Ryan, you cautioned me not to confuse the moral compass of the show with the moral compass of Spacey's Underwood. My problem is that while I'm willing to distinguish between a main character's point of view and that of the storyteller's, there are times when it is difficult to find a reason to do so. For example, I think David Milch managed to create such a compelling character in Al Swearengen, that often it seemed like the main points of Deadwood were made by Al's soliloquies and casual asides. Other than occasionally showing the story through Zoe and Peter's points of view, House of Cards doesn't really seem to have much to critique about Underwood. In fact, Zoe and Peter contrast with Underwood in that they are naive or delusional when he is not.

You also drew a comparison between this show and Shakespeare's Richard III. I find that to be a good comparison, and yet, Shakespeare's sense of moral stakes (even if rather lopsidedly put in either Richmond's voice or Richard's occasional self-awareness) is hard to be found in House of Cards. It wasn't until the last few episodes of the show that I realized how Machiavellian or even nihilistic Underwood really is. But if that is all he's reduced to, then he suddenly becomes much less complex as a character.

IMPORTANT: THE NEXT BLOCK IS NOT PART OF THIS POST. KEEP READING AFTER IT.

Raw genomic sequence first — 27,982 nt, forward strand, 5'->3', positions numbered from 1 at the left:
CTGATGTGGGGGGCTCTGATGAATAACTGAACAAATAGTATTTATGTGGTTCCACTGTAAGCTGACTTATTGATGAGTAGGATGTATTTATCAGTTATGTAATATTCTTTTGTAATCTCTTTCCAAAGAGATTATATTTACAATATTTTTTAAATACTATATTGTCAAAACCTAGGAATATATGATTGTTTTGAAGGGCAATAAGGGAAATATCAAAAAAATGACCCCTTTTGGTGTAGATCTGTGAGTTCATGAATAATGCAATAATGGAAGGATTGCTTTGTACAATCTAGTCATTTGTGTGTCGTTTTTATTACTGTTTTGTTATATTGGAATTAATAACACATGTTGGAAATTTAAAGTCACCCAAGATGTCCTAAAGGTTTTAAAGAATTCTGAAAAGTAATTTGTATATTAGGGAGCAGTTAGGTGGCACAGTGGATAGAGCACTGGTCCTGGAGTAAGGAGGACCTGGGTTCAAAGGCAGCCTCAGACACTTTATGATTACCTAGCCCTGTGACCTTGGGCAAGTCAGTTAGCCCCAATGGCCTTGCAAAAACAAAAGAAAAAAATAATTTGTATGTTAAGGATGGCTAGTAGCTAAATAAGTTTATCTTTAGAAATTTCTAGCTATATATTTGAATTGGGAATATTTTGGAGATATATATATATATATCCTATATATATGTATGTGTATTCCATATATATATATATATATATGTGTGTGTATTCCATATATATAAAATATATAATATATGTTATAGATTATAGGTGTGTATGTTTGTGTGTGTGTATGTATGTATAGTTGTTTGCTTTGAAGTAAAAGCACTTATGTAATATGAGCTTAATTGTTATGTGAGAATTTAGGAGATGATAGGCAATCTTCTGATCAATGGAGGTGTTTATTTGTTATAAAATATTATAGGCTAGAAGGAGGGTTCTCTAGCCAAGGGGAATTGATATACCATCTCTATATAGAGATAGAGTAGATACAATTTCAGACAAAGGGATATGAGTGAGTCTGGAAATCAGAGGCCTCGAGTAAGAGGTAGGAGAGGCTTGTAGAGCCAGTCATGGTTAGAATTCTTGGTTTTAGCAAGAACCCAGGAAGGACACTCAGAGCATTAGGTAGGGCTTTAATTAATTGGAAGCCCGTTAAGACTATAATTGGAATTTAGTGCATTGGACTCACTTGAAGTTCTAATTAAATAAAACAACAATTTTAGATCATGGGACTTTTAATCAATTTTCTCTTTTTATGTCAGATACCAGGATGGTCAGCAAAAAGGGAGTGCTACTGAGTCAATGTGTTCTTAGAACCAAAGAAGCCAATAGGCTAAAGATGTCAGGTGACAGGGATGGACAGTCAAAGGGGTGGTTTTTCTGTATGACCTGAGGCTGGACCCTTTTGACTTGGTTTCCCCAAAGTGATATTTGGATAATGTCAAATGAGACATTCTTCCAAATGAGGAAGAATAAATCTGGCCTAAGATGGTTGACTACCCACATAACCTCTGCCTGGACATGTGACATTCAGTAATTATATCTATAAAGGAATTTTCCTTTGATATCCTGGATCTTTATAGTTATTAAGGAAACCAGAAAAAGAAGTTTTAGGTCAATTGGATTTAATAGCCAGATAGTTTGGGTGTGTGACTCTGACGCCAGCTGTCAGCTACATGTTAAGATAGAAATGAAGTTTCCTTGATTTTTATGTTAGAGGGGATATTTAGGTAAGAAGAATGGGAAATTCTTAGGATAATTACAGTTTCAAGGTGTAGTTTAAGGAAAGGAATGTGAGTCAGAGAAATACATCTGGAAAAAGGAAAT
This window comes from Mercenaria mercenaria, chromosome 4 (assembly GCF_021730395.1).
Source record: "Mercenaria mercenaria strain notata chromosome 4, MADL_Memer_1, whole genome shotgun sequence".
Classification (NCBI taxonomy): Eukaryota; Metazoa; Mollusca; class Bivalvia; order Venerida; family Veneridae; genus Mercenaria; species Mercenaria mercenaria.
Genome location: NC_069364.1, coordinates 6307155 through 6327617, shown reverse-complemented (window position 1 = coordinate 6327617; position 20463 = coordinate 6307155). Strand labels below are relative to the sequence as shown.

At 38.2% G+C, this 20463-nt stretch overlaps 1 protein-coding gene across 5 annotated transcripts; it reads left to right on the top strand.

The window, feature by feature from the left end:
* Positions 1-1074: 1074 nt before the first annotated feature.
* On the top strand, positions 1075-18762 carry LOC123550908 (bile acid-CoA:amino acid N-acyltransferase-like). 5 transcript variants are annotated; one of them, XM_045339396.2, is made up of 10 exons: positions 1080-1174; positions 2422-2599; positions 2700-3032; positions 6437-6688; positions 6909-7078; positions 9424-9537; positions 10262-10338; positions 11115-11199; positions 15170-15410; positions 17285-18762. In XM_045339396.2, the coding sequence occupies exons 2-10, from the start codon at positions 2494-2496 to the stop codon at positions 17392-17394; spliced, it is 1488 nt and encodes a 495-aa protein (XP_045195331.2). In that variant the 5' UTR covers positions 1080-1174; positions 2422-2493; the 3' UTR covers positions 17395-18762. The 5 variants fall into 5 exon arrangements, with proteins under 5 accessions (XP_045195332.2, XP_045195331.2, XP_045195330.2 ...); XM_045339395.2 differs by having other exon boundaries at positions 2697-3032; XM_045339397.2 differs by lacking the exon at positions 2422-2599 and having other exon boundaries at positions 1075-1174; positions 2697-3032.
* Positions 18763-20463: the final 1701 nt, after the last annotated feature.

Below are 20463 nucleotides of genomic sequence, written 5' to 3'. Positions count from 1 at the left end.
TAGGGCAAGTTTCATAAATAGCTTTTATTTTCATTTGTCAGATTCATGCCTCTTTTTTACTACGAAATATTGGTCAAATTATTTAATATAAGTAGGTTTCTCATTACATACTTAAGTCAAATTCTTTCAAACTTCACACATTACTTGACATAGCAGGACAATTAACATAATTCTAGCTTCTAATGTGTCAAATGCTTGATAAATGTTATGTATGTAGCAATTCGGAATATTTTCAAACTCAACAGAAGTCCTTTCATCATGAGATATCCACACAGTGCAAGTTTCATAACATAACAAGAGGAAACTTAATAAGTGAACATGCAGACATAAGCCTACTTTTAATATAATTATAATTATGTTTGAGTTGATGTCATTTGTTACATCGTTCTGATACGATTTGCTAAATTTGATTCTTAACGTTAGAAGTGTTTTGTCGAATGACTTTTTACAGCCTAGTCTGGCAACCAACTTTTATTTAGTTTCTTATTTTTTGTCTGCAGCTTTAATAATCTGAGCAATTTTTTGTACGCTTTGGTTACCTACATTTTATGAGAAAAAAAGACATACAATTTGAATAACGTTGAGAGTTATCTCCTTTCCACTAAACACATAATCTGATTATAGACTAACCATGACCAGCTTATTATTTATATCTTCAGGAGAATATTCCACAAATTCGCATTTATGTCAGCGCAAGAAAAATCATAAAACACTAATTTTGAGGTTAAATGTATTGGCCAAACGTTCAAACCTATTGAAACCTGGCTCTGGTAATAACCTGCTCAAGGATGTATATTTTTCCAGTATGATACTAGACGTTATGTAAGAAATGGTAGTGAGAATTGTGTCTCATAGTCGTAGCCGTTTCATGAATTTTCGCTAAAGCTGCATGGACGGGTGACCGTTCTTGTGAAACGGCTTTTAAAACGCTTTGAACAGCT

I can't help but turn to Chesterton on this one:

... Nietzsche, as every one knows, preached a doctrine which he and his followers regard apparently as very revolutionary; he held that ordinary altruistic morality had been the invention of a slave class to prevent the emergence of superior types to fight and rule them. Now, modern people, whether they agree with this or not, always talk of it as a new and unheard-of idea. It is calmly and persistently supposed that the great writers of the past, say Shakespeare for instance, did not hold this view, because they had never imagined it; because it had never come into their heads. Turn up the last act of Shakespeare’s Richard III and you will find not only all that Nietzsche had to say put into two lines, but you will find it put in the very words of Nietzsche. Richard Crookback says to his nobles:

Conscience is but a word that cowards use,

Devised at first to keep the strong in awe.